Bruce Joyce, Marsha Weil, and Emily Calhoun, Models of Teaching, 6th ed. (Boston: Allyn and Bacon, 2000), 283-361.
Chen-Lin C. Kulik, James A. Kulik, and Robert L. Bangert-Drowns, “Effectiveness of Mastery Learning Programs: A Meta-Analysis,” Review of Educational Research 60 (Summer 1990): 265-299.
Wilbert J. McKeachie and James A. Kulik, “Effective College Teaching,” Review of Research in Education 3 (1975): 165-209.
Mark Otten, James W. Stigler, J. Arthur Woodward, and Lisle Staley, “Performing History: The Effects of a Dramatic Art-Based History Program on Student Achievement and Enjoyment,” Theory and Research in Social Education 32 (Spring 2004): 187-212.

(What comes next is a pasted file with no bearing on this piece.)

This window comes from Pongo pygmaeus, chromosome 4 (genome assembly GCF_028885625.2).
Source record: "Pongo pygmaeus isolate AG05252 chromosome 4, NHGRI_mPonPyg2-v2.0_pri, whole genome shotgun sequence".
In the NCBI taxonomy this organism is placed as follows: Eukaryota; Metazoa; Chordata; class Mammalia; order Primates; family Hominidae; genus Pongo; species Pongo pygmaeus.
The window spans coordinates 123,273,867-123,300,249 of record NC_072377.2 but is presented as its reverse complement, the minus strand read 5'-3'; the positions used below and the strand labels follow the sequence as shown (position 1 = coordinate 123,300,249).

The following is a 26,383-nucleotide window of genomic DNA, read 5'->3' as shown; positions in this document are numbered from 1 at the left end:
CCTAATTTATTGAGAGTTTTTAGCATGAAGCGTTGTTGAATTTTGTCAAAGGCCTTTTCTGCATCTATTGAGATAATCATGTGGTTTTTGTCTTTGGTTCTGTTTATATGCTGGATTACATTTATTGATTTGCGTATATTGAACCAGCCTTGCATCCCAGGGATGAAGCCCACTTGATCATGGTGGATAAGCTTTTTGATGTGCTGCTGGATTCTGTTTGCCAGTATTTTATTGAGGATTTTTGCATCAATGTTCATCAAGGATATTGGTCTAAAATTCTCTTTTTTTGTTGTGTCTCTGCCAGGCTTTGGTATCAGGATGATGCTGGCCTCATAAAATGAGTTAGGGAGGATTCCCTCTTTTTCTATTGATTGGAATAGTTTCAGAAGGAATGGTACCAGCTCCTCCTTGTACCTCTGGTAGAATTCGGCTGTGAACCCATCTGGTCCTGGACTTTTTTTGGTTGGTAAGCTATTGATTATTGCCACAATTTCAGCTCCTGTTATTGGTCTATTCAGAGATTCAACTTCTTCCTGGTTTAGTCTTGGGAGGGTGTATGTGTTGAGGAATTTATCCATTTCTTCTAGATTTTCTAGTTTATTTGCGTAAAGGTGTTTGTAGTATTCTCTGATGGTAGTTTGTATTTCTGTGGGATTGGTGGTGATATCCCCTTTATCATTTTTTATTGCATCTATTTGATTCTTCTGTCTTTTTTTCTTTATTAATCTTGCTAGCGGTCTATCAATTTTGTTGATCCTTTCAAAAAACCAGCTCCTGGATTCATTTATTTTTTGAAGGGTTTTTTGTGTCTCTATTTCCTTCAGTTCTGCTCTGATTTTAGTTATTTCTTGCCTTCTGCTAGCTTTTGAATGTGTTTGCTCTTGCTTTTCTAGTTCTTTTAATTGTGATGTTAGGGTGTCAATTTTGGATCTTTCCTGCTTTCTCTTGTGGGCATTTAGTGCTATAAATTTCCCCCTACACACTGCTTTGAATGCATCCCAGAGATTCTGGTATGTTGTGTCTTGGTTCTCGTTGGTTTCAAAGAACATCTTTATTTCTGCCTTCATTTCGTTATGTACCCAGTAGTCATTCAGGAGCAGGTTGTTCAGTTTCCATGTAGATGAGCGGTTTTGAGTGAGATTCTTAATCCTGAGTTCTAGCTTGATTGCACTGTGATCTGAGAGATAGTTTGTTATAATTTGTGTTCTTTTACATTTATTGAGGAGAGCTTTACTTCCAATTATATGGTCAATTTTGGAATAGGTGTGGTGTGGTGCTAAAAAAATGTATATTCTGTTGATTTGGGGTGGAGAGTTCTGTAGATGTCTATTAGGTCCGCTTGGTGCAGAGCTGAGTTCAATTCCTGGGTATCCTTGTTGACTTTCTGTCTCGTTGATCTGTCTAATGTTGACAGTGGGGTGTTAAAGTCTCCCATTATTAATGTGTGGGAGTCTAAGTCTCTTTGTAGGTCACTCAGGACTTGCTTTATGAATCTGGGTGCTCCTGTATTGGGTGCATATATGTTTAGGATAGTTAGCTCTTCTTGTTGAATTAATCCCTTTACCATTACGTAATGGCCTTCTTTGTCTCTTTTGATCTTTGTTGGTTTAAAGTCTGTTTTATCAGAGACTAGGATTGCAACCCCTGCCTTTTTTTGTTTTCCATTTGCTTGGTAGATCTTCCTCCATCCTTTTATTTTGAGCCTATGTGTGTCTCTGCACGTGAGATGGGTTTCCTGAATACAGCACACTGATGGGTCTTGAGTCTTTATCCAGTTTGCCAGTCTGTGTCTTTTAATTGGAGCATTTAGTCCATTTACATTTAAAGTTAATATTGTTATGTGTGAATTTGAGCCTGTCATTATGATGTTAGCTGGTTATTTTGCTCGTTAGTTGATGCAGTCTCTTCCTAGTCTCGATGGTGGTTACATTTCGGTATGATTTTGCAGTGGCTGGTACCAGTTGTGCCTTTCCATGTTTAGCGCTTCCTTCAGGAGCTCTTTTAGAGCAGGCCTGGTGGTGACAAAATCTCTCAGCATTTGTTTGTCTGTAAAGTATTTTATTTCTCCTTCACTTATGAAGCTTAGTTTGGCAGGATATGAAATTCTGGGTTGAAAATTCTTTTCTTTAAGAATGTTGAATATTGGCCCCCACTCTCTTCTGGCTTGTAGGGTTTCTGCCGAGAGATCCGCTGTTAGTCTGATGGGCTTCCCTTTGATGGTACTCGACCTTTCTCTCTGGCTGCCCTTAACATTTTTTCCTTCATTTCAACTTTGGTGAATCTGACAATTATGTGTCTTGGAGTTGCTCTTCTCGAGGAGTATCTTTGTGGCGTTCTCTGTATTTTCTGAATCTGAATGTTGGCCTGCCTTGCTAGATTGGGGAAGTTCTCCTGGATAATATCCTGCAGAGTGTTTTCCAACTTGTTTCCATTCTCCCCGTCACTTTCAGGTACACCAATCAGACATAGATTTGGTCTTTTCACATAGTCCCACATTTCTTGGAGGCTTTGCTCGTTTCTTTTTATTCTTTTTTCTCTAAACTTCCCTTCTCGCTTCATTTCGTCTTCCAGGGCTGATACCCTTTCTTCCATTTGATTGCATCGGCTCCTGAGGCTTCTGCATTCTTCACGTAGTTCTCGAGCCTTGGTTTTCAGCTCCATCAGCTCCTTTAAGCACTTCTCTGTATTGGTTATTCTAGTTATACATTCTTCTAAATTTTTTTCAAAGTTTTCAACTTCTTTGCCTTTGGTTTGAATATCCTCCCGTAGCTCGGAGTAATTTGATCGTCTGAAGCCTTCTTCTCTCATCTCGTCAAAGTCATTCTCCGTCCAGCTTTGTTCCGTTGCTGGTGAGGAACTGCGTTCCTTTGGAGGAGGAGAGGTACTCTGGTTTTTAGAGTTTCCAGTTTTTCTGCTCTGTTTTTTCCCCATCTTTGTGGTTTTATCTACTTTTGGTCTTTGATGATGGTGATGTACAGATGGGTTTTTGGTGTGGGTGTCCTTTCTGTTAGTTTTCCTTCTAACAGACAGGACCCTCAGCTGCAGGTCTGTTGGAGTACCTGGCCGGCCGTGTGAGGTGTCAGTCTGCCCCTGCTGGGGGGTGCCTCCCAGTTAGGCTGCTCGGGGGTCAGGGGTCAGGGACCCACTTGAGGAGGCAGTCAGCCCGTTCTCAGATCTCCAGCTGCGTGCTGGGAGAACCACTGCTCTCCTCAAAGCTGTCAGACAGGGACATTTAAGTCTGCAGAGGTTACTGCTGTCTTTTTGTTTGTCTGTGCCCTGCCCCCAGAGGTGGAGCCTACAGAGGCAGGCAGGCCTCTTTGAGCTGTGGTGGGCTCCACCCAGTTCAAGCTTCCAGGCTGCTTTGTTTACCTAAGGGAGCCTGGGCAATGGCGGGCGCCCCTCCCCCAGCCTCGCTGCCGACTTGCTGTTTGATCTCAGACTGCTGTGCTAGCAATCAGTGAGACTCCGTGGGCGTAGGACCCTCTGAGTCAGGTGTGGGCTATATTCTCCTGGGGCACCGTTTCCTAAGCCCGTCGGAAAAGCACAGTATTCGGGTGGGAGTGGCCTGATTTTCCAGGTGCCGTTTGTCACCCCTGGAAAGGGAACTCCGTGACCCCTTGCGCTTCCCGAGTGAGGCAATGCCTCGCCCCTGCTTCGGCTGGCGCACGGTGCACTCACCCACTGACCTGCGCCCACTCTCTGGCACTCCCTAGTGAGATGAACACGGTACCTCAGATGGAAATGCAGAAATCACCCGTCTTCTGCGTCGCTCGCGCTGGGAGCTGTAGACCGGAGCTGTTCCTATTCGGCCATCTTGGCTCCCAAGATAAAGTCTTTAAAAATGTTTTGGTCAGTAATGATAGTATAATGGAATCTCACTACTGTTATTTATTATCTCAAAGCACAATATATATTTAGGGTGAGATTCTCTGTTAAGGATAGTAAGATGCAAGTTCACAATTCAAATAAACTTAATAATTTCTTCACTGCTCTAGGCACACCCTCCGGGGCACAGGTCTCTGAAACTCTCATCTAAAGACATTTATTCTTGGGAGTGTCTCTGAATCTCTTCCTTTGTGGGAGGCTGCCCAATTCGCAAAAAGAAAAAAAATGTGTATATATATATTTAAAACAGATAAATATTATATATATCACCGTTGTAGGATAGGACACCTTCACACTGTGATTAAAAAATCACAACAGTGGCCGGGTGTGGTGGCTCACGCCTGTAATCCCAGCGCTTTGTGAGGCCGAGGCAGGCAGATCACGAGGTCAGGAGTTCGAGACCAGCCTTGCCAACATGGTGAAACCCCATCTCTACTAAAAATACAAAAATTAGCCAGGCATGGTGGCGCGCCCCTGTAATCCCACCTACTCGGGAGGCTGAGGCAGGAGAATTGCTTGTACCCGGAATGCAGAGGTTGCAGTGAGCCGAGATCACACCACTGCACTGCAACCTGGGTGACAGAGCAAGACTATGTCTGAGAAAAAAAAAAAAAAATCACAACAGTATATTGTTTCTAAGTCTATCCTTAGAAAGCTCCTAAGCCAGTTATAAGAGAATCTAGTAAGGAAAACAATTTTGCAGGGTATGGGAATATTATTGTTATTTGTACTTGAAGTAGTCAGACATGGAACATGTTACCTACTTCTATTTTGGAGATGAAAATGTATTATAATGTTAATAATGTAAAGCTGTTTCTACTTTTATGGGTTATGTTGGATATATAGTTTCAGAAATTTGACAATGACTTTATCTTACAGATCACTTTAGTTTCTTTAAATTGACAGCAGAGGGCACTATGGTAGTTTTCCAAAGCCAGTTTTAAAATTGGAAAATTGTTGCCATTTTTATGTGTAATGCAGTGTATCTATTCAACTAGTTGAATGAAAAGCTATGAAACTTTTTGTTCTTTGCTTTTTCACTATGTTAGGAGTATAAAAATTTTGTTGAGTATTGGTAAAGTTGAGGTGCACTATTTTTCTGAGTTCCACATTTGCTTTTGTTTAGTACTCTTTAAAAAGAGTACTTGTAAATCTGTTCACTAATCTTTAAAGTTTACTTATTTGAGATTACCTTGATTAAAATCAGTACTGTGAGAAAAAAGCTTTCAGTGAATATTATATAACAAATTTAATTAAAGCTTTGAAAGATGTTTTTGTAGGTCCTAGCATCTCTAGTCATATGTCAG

Jon E. Pedersen and Annette D. Digby, eds., Secondary Schools and Cooperative Learning: Theories, Models, and Strategies (New York: Garland Publishing, 1995).
Yana van der Meulen Rodgers, “A Role-Playing Exercise for Development and International Economics Courses,” The Journal of Economic Education 27 (Summer 1996): 217-23.
Cynthia Weston and P. A. Cranton, “Selecting Instructional Strategies,” The Journal of Higher Education 57 (May/June 1986): 259-288.